Another Lost Decade for Japan
02/26/2009 10:46 am EST
Robert Hsu, editor of China Strategy and Asia Edge, warns that Japan’s economy will worsen and its markets will go lower, so he recommends betting against it.
Make no mistake about it—the Japanese economy is toast.
The country is not only facing the worst economic crisis since World War II but also another lost decade.
And the decline has already started:
- Japan’s exports plunged 27% in November, the most on record, as global demand for cars and electronics collapsed.
- Shipments to the US slid an unprecedented 34%, and
- Sales to China have cratered, slumping the most in 13 years!
And because Japan is nearly 100% reliant on exports, especially to the US and China, the worst is clearly yet to come.
Especially when you consider that Japan’s strengthening currency—which rallied about 20% against the dollar in 2008—is simply crushing Japan’s biggest exporters.
Why, according to Honda Motor (NYSE: HMC), every one-yen gain against the dollar cuts its annual operating profit by 18 billion yen ($200 million).
This is why Toyota Motor (NYSE: TM) forecast its first operating loss since the company formed 71 years ago, due to the strengthening yen and weak global demand. Sony (NYSE: SNE), Nissan Motor (Nasdaq: NSANY), and NEC (OTC: NELTF) are warning of huge losses that will eliminate tens of thousands of jobs.
To top it off, Japan’s 2008 fourth-quarter GDP contracted by 12.7%, and their market is expected to collapse even further.
Yoshiki Shinke, an economist for respected Dai-Ichi Life Research Institute, says, "It’s very likely we’ll see another double-digit decline for the current quarter."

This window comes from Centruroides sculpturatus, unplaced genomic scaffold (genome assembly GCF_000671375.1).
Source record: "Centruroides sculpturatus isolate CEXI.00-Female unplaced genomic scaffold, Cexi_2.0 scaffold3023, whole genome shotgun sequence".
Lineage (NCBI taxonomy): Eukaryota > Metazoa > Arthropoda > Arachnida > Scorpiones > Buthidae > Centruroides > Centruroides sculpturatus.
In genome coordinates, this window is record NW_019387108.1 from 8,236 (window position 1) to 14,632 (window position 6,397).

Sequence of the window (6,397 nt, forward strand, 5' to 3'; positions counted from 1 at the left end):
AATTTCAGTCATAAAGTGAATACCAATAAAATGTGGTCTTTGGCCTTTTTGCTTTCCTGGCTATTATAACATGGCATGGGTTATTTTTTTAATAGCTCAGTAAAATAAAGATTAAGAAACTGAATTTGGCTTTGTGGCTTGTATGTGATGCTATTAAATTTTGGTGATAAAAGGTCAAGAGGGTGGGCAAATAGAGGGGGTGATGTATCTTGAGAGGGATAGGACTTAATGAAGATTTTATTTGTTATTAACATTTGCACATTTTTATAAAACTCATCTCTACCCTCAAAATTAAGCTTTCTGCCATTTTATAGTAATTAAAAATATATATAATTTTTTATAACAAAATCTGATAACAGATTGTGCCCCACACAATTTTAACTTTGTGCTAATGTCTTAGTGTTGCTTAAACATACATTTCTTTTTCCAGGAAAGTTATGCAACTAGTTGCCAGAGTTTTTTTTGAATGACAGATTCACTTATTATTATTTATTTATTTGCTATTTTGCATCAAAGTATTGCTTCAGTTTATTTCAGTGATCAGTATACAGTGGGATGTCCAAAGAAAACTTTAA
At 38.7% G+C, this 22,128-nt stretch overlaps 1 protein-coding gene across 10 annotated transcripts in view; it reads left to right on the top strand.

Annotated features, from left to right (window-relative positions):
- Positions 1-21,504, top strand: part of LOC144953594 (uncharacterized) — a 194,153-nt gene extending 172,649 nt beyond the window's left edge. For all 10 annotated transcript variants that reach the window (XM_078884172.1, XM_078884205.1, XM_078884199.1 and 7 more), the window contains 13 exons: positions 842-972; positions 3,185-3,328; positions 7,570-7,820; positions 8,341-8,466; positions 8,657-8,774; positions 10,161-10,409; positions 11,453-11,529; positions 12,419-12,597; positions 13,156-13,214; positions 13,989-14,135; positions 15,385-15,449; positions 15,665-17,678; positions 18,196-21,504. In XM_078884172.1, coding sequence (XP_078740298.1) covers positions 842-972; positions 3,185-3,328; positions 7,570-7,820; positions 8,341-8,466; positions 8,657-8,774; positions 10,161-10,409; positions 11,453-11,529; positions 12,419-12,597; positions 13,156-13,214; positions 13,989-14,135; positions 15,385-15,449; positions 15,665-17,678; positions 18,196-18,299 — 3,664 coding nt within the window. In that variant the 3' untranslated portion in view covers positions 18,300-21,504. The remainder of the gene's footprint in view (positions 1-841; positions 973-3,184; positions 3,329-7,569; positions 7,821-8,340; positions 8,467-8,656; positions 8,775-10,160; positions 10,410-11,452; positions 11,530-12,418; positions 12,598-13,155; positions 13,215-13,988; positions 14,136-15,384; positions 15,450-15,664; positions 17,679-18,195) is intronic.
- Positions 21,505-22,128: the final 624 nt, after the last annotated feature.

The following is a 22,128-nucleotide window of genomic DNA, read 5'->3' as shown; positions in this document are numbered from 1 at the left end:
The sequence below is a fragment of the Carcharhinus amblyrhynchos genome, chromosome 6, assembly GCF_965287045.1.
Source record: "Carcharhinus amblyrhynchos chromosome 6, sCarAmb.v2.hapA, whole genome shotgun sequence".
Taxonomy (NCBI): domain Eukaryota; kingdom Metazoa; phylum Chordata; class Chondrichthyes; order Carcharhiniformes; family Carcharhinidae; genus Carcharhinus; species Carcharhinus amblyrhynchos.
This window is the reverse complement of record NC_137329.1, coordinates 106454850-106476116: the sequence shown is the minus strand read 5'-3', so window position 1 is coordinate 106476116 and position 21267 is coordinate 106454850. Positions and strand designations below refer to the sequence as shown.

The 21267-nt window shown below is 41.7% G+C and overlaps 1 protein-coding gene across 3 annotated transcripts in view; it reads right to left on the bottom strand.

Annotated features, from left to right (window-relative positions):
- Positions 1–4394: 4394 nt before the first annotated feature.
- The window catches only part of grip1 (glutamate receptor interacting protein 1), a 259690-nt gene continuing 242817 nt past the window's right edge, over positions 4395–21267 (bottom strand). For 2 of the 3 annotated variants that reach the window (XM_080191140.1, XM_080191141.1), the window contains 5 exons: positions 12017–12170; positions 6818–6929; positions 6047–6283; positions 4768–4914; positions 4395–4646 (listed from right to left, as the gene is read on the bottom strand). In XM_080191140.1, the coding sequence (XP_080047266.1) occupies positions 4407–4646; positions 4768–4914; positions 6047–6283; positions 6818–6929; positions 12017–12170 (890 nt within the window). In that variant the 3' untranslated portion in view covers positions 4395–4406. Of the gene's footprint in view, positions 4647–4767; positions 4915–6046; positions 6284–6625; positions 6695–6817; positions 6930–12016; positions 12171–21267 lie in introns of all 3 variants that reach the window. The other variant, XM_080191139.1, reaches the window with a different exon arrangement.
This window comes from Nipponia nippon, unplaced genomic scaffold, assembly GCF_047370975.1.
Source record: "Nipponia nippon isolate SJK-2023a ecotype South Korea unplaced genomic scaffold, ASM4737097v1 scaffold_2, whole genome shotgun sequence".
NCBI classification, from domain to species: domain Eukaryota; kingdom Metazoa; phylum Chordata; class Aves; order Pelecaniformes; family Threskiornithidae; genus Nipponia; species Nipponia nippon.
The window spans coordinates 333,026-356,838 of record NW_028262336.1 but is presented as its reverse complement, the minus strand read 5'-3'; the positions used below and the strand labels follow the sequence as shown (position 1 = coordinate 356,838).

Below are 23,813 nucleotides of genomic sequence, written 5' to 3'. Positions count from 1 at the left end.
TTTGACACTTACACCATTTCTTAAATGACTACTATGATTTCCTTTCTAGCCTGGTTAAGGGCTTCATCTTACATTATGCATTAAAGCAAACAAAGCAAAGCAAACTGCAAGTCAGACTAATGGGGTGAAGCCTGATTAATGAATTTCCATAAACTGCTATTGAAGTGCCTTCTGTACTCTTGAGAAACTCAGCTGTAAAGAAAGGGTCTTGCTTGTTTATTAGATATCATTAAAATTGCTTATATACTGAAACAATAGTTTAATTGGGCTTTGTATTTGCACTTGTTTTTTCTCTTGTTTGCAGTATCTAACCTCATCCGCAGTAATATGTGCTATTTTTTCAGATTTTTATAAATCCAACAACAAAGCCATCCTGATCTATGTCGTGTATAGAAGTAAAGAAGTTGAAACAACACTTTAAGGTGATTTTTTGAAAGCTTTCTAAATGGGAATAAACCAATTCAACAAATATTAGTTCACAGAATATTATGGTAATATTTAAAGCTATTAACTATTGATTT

When you add everything up, one thing is clear: The worst is yet to come.
- The yen’s gain of 18% against the dollar will continue to cripple the country’s exports (although it has retreated from its highs against the dollar recently—Editor).
- The pace of decline is exceeding the market’s gloomiest predictions, with the country now reporting the deepest slide since the 1974 oil embargo.
- The Japanese public has lost faith in its economic leadership, with the approval rating of Prime Minster Taro Aso falling below 10%!
- Japan’s stimulus package is a joke—not built around an infrastructure plan like the US has in place, but around $130 to $220 cash payments per person.
Just ask Japan’s own economic and fiscal policy minister Kaoru Yosano. He warns in the Tokyo press that a rebound is all but impossible before the global economy improves.
With Japan’s economy facing another double-digit decline for the quarter, we are not only officially out of the Japan market, but are embracing a shorting strategy here to add to our profits.
(Editor’s Note: The UltraShort MSCI Japan ProShares (NYSEArca: EWV) is an ETF that moves twice as much in the opposite direction as the MSCI Japan index, so it will rise two percentage points for every percentage point that index falls. As a leveraged short ETF, it is only for risk-tolerant investors. EWV closed above $104 Wednesday.)